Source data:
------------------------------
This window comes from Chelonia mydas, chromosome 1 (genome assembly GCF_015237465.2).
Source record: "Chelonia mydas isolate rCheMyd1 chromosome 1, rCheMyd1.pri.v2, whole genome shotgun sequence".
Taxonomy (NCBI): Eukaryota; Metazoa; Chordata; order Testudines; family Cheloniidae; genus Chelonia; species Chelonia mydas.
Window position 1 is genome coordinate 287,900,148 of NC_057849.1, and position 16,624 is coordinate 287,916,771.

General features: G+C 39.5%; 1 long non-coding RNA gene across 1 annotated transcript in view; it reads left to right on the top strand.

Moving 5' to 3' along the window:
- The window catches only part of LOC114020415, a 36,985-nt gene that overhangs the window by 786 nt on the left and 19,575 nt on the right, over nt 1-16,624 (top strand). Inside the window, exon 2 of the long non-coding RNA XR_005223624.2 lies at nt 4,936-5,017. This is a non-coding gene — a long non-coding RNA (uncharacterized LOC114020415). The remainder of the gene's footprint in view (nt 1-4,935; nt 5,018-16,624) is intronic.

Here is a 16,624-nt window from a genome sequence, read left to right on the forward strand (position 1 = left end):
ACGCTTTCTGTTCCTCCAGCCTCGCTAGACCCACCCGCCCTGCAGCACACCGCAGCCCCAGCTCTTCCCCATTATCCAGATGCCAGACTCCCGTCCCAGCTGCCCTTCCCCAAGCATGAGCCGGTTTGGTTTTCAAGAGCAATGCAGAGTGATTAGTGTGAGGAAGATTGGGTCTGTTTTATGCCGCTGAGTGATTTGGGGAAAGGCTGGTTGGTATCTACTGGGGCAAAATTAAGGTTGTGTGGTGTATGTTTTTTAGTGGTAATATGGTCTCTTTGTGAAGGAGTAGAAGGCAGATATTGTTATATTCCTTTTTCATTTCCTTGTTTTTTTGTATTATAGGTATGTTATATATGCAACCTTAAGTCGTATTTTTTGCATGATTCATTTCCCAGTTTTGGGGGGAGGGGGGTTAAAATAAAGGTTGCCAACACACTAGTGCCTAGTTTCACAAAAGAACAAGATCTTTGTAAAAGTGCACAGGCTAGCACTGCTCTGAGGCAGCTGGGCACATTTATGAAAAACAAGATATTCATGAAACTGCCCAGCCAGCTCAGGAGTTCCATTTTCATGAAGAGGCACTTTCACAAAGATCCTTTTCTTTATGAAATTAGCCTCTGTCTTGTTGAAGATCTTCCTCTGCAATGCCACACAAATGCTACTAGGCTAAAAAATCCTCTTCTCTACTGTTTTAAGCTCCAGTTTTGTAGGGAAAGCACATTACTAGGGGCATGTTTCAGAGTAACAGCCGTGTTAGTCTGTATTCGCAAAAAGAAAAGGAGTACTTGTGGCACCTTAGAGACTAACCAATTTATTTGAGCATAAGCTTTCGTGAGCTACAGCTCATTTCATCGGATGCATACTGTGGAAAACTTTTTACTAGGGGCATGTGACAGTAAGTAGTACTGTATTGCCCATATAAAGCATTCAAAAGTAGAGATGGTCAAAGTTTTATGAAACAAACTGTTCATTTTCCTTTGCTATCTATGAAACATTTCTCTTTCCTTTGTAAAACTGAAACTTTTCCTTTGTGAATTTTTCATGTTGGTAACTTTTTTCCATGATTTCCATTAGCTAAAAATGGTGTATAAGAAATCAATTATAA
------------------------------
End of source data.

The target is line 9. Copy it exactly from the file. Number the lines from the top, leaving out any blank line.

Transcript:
ACGCTTTCTGTTCCTCCAGCCTCGCTAGACCCACCCGCCCTGCAGCACACCGCAGCCCCAGCTCTTCCCCATTATCCAGATGCCAGACTCCCGTCCCAGCTGCCCTTCCCCAAGCATGAGCCGGTTTGGTTTTCAAGAGCAATGCAGAGTGATTAGTGTGAGGAAGATTGGGTCTGTTTTATGCCGCTGAGTGATTTGGGGAAAGGCTGGTTGGTATCTACTGGGGCAAAATTAAGGTTGTGTGGTGTATGTTTTTTAGTGGTAATATGGTCTCTTTGTGAAGGAGTAGAAGGCAGATATTGTTATATTCCTTTTTCATTTCCTTGTTTTTTTGTATTATAGGTATGTTATATATGCAACCTTAAGTCGTATTTTTTGCATGATTCATTTCCCAGTTTTGGGGGGAGGGGGGTTAAAATAAAGGTTGCCAACACACTAGTGCCTAGTTTCACAAAAGAACAAGATCTTTGTAAAAGTGCACAGGCTAGCACTGCTCTGAGGCAGCTGGGCACATTTATGAAAAACAAGATATTCATGAAACTGCCCAGCCAGCTCAGGAGTTCCATTTTCATGAAGAGGCACTTTCACAAAGATCCTTTTCTTTATGAAATTAGCCTCTGTCTTGTTGAAGATCTTCCTCTGCAATGCCACACAAATGCTACTAGGCTAAAAAATCCTCTTCTCTACTGTTTTAAGCTCCAGTTTTGTAGGGAAAGCACATTACTAGGGGCATGTTTCAGAGTAACAGCCGTGTTAGTCTGTATTCGCAAAAAGAAAAGGAGTACTTGTGGCACCTTAGAGACTAACCAATTTATTTGAGCATAAGCTTTCGTGAGCTACAGCTCATTTCATCGGATGCATACTGTGGAAAACTTTTTACTAGGGGCATGTGACAGTAAGTAGTACTGTATTGCCCATATAAAGCATTCAAAAGTAGAGATGGTCAAAGTTTTATGAAACAAACTGTTCATTTTCCTTTGCTATCTATGAAACATTTCTCTTTCCTTTGTAAAACTGAAACTTTTCCTTTGTGAATTTTTCATGTTGGTAACTTTTTTCCATGATTTCCATTAGCTAAAAATGGTGTATAAGAAATCAATTATAA